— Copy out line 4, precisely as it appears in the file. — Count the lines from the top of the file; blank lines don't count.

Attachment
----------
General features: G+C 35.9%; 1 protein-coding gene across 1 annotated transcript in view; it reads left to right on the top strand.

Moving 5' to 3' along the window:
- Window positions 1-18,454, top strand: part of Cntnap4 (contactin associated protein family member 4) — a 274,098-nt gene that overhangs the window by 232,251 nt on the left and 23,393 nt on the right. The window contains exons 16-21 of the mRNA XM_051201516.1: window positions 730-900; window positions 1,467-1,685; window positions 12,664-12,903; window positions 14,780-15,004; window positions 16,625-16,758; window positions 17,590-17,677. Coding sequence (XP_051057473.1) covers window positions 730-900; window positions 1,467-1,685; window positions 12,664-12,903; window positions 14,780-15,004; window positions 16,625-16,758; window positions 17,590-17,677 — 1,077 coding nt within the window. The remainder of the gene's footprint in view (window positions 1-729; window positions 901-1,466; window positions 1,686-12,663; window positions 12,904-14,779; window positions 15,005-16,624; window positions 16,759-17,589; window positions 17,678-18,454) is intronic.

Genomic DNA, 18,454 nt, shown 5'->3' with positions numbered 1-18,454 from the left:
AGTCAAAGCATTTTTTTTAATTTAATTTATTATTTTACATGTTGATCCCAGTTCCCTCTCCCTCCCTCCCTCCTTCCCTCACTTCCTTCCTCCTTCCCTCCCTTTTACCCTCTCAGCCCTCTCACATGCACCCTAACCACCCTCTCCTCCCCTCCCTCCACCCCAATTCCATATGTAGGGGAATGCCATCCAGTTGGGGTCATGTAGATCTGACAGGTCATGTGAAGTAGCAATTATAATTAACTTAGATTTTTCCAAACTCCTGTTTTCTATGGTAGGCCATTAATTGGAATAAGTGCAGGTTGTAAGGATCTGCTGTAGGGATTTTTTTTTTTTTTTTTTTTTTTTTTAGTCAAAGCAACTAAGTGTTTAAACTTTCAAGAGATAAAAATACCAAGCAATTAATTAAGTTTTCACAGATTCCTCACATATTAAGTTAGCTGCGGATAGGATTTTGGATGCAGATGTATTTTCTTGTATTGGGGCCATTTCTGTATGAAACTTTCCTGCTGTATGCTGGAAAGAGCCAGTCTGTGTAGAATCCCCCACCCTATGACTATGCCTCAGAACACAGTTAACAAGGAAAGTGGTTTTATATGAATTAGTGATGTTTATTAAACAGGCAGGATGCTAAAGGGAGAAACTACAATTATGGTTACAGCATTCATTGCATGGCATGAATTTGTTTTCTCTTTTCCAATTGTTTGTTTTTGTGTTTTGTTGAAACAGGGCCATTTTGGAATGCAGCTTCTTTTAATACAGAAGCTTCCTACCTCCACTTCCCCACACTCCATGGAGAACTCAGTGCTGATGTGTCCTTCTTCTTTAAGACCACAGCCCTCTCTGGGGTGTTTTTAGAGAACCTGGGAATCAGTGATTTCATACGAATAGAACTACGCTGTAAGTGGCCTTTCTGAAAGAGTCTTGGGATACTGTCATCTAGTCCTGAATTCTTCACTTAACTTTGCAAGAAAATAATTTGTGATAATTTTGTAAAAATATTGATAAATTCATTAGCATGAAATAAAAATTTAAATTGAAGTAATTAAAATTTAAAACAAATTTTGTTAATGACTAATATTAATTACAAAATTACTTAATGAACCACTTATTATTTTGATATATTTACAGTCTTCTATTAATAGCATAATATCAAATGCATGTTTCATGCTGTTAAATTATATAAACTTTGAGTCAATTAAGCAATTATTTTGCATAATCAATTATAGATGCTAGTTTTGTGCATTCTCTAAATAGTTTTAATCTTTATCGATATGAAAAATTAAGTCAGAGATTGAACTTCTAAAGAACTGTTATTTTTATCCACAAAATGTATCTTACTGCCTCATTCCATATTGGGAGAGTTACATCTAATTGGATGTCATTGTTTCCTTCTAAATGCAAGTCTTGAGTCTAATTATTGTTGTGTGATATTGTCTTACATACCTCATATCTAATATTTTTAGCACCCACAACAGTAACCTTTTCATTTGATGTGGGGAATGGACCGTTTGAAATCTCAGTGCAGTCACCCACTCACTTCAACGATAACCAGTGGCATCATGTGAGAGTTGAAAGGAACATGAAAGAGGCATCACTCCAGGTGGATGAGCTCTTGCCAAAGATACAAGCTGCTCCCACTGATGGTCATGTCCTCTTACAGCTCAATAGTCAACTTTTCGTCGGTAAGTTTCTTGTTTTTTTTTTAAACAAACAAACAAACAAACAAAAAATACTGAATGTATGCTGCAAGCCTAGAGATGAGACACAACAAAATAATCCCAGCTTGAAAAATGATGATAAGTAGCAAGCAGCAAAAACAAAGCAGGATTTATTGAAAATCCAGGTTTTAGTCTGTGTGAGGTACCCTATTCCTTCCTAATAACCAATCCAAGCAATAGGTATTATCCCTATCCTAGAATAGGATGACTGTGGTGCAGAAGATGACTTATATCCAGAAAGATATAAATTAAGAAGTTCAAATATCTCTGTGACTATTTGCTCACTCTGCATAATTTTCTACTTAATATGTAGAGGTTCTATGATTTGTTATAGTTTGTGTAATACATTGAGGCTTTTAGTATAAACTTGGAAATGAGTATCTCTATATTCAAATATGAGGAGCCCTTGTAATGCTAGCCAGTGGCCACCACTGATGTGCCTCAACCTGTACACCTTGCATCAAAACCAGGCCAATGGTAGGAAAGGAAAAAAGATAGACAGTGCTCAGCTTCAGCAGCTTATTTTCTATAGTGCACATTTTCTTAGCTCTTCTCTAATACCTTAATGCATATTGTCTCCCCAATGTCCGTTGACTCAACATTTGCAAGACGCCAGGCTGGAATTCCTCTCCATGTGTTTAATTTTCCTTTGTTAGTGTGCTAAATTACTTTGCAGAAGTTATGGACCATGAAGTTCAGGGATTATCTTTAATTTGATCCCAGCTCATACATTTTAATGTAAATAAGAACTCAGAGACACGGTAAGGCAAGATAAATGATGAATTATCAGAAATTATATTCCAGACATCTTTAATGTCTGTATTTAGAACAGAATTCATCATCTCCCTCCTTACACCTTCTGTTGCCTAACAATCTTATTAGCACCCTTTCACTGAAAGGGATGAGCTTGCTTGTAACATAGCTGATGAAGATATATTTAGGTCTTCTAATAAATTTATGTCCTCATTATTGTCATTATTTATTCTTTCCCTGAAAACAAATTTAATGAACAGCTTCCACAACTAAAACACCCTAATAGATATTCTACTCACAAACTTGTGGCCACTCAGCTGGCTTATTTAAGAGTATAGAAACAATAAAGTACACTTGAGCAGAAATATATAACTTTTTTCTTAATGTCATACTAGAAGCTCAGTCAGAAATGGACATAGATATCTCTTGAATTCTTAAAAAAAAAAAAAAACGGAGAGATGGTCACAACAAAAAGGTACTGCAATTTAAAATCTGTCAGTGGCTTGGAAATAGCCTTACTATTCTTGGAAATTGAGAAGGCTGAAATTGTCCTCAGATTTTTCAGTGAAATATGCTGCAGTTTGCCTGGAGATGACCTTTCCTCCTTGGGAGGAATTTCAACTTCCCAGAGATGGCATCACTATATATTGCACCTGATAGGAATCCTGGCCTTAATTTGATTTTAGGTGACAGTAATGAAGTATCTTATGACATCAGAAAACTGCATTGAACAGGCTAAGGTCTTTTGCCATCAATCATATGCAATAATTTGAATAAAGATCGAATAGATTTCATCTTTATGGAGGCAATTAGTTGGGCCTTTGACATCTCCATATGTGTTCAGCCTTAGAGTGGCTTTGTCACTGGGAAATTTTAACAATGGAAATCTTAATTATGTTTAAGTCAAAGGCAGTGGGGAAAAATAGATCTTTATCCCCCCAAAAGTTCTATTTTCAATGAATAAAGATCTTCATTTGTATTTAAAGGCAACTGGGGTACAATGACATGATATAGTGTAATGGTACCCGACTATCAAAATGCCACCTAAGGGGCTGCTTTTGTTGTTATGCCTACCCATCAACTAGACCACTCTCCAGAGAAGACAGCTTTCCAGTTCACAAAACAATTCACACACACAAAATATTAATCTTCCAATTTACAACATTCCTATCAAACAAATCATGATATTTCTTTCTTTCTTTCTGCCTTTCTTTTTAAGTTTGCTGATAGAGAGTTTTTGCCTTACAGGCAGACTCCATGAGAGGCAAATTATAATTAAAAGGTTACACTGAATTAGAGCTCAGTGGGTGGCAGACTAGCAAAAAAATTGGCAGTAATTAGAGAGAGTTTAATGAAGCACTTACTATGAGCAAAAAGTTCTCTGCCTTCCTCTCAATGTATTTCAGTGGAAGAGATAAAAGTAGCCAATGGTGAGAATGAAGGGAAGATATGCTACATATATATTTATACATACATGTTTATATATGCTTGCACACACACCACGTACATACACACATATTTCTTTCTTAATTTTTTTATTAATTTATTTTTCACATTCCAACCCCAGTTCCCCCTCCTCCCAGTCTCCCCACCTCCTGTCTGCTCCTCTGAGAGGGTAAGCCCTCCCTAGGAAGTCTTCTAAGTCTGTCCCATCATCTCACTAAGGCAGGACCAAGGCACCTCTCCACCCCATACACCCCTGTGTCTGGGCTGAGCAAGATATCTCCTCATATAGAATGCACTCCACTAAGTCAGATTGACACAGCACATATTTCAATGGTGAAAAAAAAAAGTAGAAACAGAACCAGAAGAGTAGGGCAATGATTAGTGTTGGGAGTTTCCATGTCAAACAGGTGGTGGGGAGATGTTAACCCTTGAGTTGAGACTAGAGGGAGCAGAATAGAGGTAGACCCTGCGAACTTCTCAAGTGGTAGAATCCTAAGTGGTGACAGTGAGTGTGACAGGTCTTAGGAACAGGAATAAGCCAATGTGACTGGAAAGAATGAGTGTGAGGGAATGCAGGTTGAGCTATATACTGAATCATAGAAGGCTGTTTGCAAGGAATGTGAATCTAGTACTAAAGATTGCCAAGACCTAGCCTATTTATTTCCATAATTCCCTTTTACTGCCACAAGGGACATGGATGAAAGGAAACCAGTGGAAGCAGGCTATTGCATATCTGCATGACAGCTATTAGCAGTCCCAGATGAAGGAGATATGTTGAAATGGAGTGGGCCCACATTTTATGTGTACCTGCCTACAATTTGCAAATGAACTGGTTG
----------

Genomic DNA, 18,454 nt, shown 5'->3' with positions numbered 1-18,454 from the left: